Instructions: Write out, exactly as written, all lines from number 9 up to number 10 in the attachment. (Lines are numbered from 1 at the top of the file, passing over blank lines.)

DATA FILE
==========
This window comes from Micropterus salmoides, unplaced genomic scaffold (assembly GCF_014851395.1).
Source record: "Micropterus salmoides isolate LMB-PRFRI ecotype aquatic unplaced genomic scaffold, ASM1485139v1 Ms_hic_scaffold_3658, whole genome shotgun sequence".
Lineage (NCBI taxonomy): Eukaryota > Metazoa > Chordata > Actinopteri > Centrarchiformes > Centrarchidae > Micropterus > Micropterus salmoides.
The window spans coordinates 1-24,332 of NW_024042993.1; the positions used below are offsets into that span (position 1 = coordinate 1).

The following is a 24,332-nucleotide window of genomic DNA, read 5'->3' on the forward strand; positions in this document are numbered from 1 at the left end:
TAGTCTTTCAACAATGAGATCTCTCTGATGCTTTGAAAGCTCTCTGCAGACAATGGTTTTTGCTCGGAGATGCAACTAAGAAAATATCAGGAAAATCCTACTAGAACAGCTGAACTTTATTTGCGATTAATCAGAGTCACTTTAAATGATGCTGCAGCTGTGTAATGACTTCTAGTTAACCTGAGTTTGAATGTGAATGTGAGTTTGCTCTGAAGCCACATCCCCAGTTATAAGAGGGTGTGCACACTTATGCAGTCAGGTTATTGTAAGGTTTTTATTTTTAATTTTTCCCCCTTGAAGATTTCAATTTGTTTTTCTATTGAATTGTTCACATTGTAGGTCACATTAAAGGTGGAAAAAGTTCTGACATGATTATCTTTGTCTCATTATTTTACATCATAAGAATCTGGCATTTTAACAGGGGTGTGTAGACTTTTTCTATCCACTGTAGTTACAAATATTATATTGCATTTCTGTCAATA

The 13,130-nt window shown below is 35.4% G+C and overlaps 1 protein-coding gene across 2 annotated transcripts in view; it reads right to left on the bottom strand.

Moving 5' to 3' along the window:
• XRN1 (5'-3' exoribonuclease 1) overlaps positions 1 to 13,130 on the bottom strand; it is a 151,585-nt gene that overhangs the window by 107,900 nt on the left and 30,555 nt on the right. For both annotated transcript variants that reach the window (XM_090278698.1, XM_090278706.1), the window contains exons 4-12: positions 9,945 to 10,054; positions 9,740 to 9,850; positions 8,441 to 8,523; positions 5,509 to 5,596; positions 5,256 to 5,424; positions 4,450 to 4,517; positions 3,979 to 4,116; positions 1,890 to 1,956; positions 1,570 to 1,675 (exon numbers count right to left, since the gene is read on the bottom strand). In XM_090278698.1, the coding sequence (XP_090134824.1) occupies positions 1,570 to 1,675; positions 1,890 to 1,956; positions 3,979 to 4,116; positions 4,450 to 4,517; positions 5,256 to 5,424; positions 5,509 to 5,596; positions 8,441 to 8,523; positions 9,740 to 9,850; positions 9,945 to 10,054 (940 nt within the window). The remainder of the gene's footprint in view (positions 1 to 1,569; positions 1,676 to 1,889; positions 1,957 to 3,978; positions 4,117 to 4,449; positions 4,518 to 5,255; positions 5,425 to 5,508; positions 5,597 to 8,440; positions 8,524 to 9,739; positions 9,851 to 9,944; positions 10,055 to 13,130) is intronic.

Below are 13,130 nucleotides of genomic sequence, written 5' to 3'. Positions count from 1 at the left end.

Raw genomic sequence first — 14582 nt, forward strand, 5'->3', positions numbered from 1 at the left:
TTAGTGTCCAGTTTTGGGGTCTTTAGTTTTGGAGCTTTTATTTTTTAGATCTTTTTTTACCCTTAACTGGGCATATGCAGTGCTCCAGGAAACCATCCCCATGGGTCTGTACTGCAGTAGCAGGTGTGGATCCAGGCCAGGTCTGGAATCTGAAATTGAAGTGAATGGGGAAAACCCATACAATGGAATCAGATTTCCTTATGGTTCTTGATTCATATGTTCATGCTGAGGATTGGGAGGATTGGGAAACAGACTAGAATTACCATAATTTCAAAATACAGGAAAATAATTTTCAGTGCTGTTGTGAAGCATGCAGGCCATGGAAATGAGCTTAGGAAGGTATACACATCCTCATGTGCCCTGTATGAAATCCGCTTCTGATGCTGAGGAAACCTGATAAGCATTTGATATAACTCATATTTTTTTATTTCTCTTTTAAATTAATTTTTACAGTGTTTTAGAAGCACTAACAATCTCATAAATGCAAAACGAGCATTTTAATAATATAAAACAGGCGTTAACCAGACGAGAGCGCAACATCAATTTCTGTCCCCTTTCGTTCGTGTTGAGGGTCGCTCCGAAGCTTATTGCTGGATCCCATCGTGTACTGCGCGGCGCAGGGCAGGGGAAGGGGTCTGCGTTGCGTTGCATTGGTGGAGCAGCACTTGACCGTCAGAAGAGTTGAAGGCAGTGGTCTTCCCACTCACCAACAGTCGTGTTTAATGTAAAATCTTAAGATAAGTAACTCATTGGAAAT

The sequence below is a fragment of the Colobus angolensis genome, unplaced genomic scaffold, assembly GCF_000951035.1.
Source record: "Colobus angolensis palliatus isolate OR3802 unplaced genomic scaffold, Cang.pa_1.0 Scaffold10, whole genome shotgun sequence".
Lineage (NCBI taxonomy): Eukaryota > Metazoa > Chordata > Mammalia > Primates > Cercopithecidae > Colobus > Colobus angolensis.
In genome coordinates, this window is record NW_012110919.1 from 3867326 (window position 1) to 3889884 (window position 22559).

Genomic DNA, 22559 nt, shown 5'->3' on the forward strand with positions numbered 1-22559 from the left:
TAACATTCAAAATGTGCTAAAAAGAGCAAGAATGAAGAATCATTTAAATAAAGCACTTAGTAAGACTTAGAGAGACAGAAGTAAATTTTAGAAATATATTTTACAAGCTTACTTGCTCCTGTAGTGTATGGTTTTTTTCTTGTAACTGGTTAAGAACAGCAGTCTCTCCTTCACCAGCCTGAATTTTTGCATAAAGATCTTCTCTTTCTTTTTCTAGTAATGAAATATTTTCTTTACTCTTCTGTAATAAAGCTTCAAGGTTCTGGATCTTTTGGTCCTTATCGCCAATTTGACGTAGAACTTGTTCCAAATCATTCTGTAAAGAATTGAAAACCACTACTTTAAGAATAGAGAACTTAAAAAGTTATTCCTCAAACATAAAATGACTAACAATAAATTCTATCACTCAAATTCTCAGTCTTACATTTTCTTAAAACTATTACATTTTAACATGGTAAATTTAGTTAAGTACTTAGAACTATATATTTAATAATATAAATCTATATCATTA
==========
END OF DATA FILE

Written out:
• XRN1 (5'-3' exoribonuclease 1) overlaps positions 1 to 13,130 on the bottom strand; it is a 151,585-nt gene that overhangs the window by 107,900 nt on the left and 30,555 nt on the right. For both annotated transcript variants that reach the window (XM_090278698.1, XM_090278706.1), the window contains exons 4-12: positions 9,945 to 10,054; positions 9,740 to 9,850; positions 8,441 to 8,523; positions 5,509 to 5,596; positions 5,256 to 5,424; positions 4,450 to 4,517; positions 3,979 to 4,116; positions 1,890 to 1,956; positions 1,570 to 1,675 (exon numbers count right to left, since the gene is read on the bottom strand). In XM_090278698.1, the coding sequence (XP_090134824.1) occupies positions 1,570 to 1,675; positions 1,890 to 1,956; positions 3,979 to 4,116; positions 4,450 to 4,517; positions 5,256 to 5,424; positions 5,509 to 5,596; positions 8,441 to 8,523; positions 9,740 to 9,850; positions 9,945 to 10,054 (940 nt within the window). The remainder of the gene's footprint in view (positions 1 to 1,569; positions 1,676 to 1,889; positions 1,957 to 3,978; positions 4,117 to 4,449; positions 4,518 to 5,255; positions 5,425 to 5,508; positions 5,597 to 8,440; positions 8,524 to 9,739; positions 9,851 to 9,944; positions 10,055 to 13,130) is intronic.

Below are 13,130 nucleotides of genomic sequence, written 5' to 3'. Positions count from 1 at the left end.